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Thumb-Sucking

Being a parent, though wonderfully rewarding, can also be stressful and full of uncertainties, especially when it’s your first child and everything is new and overwhelming. Our practice might not be able to take away all of the uncertainties, but we can certainly help you out when it comes to pacifiers and thumb-sucking, and their effects on your child’s dental health.

Benefits of Thumb-Sucking And Pacifiers

According to the Australian Dental Association, it’s a natural reflex for babies to suck on things. They find it comforting and soothing, which means that allowing thumb-sucking or giving them a pacifier can help them feel happy and safe as they grow from infancy to toddlerhood. At this stage, there are many benefits to pacifiers or thumb-sucking, for both the baby and for the parents:

  • It helps your baby sleep (which also helps you sleep).
  • It keeps your baby calmer when separated from you.
  • Studies have shown that pacifiers reduce the risk of SIDS (Sudden Infant Death Syndrome).

When To Wean

One of the main concerns parents often have about thumb-sucking in particular is whether or not it will cause their adult teeth to grow in crooked. This certainly can be a problem, but not for toddlers. Most children will stop sucking their thumbs on their own by age four. If they don’t stop on their own, this is when it becomes important to encourage them to stop.

If vigorous thumb-sucking continues around when they start getting their permanent teeth, it can lead to changes in the palate that affect the permanent bite. Dental alignment and bite issues are less common with pacifiers because breaking that habit can be as simple as taking the pacifier away if they’re still using them by age three.

For more information about weaning your child off of their pacifier, watch the video below:


 

Thumb-Sucking And Pacifier Don’ts

Because these sources of comfort don’t cause damage until the adult teeth are coming in, it isn’t necessary to attempt to break your child’s habit before the age of four. Younger toddlers in particular aren’t old enough to understand why parents want them to stop sucking their thumb or pacifier, so they’ll only get upset.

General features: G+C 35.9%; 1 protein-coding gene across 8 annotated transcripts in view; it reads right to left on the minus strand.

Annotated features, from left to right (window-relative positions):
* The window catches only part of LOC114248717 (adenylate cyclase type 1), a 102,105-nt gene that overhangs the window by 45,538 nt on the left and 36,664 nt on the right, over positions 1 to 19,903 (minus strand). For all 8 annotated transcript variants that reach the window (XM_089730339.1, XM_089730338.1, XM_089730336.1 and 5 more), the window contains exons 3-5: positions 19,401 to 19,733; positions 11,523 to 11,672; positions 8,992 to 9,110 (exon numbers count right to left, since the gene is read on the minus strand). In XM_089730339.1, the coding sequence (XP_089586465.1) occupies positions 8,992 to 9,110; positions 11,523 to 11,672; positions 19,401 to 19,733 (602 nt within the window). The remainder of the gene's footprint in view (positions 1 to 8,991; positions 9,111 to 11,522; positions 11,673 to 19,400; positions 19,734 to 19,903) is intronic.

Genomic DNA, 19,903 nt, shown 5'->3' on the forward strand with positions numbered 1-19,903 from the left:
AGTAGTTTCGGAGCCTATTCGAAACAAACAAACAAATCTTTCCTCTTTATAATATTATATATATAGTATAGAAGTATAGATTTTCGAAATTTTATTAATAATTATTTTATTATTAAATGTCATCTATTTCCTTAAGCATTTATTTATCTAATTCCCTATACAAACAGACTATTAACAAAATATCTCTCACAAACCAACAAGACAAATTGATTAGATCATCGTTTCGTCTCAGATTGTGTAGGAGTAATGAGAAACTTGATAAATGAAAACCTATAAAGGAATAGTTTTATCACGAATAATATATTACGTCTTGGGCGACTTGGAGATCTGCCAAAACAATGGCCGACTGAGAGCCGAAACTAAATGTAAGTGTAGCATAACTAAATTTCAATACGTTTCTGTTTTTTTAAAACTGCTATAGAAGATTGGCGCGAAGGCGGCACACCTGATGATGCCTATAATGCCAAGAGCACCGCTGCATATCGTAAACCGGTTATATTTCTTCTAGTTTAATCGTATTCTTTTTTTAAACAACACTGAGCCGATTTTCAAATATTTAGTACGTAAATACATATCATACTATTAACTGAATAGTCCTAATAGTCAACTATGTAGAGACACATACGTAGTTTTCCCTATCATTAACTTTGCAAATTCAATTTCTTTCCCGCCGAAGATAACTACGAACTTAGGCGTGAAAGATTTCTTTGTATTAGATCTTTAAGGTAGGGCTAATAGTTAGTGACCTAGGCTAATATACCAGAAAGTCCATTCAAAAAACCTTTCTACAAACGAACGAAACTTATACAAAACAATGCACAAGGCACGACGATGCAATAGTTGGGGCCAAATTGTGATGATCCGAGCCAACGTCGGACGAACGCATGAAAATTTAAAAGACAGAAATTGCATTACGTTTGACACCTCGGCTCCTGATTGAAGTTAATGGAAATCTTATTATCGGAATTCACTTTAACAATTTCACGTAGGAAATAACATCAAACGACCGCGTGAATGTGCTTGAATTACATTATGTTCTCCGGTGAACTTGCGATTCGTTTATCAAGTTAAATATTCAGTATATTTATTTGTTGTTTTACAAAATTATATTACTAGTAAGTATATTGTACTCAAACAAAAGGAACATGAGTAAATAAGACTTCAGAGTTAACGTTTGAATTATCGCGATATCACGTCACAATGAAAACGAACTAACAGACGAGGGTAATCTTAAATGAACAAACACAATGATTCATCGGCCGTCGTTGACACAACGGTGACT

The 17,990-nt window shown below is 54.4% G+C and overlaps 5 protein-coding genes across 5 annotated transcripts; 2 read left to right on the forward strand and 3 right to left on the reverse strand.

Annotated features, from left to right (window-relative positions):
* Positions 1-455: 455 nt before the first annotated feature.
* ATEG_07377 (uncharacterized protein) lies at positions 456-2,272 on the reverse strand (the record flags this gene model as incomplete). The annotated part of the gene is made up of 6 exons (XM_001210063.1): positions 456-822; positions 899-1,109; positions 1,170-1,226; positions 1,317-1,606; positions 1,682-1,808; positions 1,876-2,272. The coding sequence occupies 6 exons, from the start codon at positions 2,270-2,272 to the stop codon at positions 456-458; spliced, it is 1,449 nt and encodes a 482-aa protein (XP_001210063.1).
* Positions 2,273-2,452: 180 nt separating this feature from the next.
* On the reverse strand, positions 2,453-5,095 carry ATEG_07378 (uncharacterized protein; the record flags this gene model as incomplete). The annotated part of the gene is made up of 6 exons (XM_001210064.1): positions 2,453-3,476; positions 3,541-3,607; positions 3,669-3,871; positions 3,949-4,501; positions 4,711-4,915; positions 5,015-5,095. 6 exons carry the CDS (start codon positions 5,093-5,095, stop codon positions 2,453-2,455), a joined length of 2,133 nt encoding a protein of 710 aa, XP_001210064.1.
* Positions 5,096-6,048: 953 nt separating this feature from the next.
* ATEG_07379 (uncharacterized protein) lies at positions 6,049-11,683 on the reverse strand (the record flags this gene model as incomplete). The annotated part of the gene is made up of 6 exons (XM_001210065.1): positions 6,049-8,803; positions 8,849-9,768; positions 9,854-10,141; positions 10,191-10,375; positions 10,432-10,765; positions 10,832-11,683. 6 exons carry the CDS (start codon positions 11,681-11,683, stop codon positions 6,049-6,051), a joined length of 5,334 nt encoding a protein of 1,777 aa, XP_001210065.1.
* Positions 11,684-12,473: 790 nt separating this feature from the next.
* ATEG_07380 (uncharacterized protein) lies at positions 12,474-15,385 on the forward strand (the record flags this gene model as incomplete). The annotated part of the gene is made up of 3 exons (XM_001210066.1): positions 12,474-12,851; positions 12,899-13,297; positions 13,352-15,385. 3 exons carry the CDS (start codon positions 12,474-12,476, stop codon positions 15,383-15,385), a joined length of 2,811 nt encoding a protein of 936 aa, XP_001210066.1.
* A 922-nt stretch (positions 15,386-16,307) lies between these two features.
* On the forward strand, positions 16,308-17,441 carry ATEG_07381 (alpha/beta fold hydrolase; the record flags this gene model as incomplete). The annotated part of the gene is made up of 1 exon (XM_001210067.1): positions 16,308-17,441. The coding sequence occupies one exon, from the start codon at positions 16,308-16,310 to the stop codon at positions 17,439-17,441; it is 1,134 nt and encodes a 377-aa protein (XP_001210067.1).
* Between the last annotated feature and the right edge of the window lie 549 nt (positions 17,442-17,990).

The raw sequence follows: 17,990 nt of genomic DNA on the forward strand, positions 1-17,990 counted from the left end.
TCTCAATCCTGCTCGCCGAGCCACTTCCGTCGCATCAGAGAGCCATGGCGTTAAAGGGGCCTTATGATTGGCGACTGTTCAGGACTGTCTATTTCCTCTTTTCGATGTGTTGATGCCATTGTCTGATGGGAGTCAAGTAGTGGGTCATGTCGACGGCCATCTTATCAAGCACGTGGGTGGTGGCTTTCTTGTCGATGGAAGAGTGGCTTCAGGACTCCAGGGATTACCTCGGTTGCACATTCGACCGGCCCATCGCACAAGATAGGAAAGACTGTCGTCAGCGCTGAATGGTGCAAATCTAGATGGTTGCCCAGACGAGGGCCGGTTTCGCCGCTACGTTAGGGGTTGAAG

When you do want to wean them off thumb-sucking, be careful with topical aids that make the thumb taste unpleasant, because they can be ineffective or even harmful.

Weaning Strategies For Thumb-Suckers

Ideally, you’ll be able to wean your child off thumb-sucking before they turn five, but if your child is close to age six and is still an avid thumb-sucker, it’s definitely time to get serious. Here are some safe strategies you can use:

  • Praise them for successes rather than scolding them for continued thumb-sucking.
  • Use a rewards chart so they can see the goals they’re working towards.
  • Make sure they have plenty of activities to do with their hands, like arts and crafts.
  • Put socks on their hands while they sleep so that they don’t have access to their thumbs. You may need to tape the socks in place so they can’t pull them off.

Bring Your Concerns To Us

Don’t hesitate to talk to us if you’re worried about your child’s pacifier use or thumb-sucking habit. Our Team at KIDS can answer any questions you may have and help you come up with a strategy to safeguard your child’s healthy dental development.

Your child’s oral health is our first priority!













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